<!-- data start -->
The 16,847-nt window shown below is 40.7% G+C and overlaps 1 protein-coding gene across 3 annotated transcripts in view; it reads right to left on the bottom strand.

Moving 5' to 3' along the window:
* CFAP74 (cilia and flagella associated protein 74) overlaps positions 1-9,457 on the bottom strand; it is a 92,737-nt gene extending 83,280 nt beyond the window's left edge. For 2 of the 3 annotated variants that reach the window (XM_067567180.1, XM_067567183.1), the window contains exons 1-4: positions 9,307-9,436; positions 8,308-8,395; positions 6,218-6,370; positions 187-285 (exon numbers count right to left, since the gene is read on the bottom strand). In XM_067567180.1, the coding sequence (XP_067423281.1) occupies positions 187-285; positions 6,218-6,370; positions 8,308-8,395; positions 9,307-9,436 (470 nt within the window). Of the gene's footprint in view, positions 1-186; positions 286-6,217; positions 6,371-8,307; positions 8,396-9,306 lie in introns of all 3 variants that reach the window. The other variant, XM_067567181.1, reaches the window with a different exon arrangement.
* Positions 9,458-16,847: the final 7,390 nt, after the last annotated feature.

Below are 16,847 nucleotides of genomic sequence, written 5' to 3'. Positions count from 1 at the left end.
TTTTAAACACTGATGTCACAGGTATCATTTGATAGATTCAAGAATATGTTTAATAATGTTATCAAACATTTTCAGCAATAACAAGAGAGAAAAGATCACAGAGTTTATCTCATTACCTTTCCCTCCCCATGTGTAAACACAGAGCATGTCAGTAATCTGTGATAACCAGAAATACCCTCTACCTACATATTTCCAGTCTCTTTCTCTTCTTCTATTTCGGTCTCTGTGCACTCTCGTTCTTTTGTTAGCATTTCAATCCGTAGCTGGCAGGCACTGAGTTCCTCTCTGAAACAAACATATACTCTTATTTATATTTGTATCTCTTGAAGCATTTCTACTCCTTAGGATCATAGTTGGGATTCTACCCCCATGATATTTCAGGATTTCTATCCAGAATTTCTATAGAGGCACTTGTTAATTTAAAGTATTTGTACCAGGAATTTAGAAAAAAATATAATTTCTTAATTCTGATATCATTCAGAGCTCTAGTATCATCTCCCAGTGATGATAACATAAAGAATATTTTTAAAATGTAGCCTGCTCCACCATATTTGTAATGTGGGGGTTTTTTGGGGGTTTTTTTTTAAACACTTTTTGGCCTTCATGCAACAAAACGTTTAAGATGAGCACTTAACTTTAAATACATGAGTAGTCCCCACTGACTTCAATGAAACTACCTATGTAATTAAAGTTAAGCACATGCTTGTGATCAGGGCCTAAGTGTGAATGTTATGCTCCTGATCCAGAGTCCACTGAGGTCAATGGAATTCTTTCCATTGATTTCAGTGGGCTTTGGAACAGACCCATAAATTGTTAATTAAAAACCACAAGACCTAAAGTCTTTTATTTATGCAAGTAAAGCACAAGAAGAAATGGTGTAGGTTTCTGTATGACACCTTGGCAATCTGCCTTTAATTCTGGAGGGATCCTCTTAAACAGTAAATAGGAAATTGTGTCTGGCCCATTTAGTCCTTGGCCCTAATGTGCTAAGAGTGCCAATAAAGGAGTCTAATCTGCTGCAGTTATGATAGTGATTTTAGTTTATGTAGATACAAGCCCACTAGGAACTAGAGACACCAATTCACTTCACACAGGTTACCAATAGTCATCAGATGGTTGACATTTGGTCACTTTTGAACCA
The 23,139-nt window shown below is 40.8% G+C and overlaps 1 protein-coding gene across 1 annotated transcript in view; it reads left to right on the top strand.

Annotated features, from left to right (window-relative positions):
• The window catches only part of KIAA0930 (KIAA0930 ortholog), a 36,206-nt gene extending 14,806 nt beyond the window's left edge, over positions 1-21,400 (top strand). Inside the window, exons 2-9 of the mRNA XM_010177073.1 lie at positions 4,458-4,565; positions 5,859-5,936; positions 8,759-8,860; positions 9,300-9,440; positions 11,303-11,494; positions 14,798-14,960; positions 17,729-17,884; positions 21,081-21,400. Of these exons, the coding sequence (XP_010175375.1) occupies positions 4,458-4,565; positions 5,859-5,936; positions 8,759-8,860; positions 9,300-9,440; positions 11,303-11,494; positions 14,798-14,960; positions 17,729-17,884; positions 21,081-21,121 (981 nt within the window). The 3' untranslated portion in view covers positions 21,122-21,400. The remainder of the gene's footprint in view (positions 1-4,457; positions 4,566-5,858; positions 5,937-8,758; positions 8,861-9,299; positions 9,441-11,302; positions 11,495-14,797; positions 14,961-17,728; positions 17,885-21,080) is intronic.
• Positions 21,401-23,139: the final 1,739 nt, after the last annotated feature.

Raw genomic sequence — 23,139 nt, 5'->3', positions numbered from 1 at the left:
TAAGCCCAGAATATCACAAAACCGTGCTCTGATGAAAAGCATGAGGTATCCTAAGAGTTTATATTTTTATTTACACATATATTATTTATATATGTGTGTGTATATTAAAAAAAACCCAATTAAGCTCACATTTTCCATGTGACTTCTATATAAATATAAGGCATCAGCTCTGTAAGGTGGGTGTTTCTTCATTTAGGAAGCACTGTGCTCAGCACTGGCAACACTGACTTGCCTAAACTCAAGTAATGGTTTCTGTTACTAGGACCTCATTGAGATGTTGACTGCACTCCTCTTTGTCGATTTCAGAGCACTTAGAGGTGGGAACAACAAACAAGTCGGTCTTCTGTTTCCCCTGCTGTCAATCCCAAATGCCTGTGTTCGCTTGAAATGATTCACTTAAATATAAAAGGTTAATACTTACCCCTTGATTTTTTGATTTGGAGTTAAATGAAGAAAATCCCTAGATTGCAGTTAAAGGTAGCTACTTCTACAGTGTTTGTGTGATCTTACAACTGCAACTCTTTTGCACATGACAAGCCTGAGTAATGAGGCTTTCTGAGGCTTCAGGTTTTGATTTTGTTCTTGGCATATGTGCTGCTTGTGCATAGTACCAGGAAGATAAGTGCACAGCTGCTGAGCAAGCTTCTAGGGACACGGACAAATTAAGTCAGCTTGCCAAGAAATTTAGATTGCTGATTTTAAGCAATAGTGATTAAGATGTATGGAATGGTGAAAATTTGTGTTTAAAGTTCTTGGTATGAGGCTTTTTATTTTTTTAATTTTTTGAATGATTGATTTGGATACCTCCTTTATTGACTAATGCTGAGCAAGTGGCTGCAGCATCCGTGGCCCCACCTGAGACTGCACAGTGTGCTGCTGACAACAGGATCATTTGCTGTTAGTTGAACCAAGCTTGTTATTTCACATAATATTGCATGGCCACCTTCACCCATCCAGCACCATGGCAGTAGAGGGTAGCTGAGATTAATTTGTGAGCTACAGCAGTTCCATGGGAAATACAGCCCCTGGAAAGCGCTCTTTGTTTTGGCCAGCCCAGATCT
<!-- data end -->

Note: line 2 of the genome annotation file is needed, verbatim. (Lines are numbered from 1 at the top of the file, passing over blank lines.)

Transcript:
Moving 5' to 3' along the window: